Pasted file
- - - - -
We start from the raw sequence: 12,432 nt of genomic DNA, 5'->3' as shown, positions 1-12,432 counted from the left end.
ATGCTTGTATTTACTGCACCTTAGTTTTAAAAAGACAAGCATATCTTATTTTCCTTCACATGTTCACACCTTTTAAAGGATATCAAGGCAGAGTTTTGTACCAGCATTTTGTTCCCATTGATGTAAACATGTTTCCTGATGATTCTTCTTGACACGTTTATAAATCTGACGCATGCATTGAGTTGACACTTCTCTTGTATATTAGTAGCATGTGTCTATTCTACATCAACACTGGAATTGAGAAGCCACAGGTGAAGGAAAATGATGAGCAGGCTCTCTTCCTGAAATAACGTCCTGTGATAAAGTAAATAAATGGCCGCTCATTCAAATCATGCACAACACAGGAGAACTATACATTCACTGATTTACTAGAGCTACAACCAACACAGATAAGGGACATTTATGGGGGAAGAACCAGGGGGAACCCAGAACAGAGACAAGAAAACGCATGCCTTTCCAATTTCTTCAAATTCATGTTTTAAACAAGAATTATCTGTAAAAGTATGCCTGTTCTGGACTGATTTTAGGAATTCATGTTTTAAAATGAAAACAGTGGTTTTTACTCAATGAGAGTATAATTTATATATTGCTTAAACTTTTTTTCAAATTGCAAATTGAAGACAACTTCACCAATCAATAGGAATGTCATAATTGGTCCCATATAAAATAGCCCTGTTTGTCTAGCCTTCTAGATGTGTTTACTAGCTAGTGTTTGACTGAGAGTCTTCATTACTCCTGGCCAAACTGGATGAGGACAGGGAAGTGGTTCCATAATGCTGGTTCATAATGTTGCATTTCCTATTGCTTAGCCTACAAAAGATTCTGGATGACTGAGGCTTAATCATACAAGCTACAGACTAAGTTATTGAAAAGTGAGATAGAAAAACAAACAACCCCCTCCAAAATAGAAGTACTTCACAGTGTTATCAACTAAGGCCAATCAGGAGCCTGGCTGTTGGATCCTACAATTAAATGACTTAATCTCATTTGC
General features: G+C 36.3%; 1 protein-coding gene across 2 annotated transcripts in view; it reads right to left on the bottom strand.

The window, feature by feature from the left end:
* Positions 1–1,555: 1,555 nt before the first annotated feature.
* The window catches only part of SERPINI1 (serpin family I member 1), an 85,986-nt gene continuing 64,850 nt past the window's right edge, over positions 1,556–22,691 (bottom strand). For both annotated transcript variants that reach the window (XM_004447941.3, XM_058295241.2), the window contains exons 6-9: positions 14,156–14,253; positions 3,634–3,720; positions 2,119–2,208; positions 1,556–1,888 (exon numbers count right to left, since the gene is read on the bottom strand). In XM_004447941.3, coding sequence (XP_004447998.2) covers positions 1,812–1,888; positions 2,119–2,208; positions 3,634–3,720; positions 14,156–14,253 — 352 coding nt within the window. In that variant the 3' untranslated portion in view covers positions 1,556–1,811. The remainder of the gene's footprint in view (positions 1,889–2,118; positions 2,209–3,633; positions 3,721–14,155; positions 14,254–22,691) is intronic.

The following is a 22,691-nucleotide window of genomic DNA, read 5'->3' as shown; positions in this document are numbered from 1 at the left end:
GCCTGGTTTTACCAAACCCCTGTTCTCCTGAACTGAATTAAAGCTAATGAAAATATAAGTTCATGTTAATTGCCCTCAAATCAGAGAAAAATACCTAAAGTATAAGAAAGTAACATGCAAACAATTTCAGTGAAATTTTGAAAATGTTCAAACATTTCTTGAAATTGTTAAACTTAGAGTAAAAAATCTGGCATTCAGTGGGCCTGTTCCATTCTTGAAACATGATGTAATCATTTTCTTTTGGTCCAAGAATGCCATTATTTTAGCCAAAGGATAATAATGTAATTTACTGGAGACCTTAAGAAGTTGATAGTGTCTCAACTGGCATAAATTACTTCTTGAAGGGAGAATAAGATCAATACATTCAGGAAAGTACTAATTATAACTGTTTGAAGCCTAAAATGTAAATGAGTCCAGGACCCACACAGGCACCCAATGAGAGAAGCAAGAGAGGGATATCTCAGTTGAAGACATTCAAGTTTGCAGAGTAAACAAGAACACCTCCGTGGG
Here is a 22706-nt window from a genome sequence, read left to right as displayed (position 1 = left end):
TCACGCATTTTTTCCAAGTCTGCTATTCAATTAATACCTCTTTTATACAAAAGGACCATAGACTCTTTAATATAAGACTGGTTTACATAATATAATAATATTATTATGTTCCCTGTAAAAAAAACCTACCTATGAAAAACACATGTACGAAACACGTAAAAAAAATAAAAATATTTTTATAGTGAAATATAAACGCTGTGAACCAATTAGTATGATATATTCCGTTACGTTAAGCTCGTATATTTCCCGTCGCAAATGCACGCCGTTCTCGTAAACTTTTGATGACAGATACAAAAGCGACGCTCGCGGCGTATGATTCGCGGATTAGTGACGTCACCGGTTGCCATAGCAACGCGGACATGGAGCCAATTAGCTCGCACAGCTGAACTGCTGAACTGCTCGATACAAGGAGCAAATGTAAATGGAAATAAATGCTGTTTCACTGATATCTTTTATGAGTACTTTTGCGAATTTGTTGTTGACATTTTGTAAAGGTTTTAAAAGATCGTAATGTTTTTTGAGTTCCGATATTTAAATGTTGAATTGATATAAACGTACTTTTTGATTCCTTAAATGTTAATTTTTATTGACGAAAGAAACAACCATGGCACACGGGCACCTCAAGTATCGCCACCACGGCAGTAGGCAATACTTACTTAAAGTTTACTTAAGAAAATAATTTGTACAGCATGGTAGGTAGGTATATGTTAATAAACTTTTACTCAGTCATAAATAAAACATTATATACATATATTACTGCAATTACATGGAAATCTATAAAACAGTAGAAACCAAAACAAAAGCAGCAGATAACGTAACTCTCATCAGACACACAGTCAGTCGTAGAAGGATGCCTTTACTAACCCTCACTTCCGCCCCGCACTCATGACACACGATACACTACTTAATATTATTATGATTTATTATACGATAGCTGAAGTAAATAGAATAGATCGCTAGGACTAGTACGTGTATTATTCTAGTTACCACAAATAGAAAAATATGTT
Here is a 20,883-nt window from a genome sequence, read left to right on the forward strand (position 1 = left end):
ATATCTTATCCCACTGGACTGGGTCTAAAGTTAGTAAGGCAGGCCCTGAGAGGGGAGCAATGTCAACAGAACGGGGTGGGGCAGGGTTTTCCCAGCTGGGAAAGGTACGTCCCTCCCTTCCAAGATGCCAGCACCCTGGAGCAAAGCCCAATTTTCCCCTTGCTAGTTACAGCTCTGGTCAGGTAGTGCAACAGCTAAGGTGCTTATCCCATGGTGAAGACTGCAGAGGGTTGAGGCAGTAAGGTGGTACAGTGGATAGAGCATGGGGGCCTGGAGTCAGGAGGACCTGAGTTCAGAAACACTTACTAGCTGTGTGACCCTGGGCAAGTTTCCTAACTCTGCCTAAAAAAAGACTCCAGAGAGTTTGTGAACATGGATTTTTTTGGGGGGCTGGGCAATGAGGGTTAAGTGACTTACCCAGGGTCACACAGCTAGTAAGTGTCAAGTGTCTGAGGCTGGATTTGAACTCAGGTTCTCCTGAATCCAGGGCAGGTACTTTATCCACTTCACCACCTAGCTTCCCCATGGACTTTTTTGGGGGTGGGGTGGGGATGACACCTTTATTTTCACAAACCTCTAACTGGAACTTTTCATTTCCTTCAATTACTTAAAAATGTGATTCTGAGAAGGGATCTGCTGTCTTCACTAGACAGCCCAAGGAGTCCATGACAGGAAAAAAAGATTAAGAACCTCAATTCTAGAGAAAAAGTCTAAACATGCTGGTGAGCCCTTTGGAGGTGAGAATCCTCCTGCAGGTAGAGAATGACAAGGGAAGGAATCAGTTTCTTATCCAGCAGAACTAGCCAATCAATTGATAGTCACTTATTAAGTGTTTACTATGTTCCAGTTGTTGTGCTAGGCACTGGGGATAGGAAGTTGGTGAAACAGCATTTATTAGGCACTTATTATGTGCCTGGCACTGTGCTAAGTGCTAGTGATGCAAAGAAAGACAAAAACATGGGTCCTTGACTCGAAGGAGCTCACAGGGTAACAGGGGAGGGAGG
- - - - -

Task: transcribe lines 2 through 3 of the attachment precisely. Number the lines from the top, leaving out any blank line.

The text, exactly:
ATGCTTGTATTTACTGCACCTTAGTTTTAAAAAGACAAGCATATCTTATTTTCCTTCACATGTTCACACCTTTTAAAGGATATCAAGGCAGAGTTTTGTACCAGCATTTTGTTCCCATTGATGTAAACATGTTTCCTGATGATTCTTCTTGACACGTTTATAAATCTGACGCATGCATTGAGTTGACACTTCTCTTGTATATTAGTAGCATGTGTCTATTCTACATCAACACTGGAATTGAGAAGCCACAGGTGAAGGAAAATGATGAGCAGGCTCTCTTCCTGAAATAACGTCCTGTGATAAAGTAAATAAATGGCCGCTCATTCAAATCATGCACAACACAGGAGAACTATACATTCACTGATTTACTAGAGCTACAACCAACACAGATAAGGGACATTTATGGGGGAAGAACCAGGGGGAACCCAGAACAGAGACAAGAAAACGCATGCCTTTCCAATTTCTTCAAATTCATGTTTTAAACAAGAATTATCTGTAAAAGTATGCCTGTTCTGGACTGATTTTAGGAATTCATGTTTTAAAATGAAAACAGTGGTTTTTACTCAATGAGAGTATAATTTATATATTGCTTAAACTTTTTTTCAAATTGCAAATTGAAGACAACTTCACCAATCAATAGGAATGTCATAATTGGTCCCATATAAAATAGCCCTGTTTGTCTAGCCTTCTAGATGTGTTTACTAGCTAGTGTTTGACTGAGAGTCTTCATTACTCCTGGCCAAACTGGATGAGGACAGGGAAGTGGTTCCATAATGCTGGTTCATAATGTTGCATTTCCTATTGCTTAGCCTACAAAAGATTCTGGATGACTGAGGCTTAATCATACAAGCTACAGACTAAGTTATTGAAAAGTGAGATAGAAAAACAAACAACCCCCTCCAAAATAGAAGTACTTCACAGTGTTATCAACTAAGGCCAATCAGGAGCCTGGCTGTTGGATCCTACAATTAAATGACTTAATCTCATTTGC
General features: G+C 36.3%; 1 protein-coding gene across 2 annotated transcripts in view; it reads right to left on the bottom strand.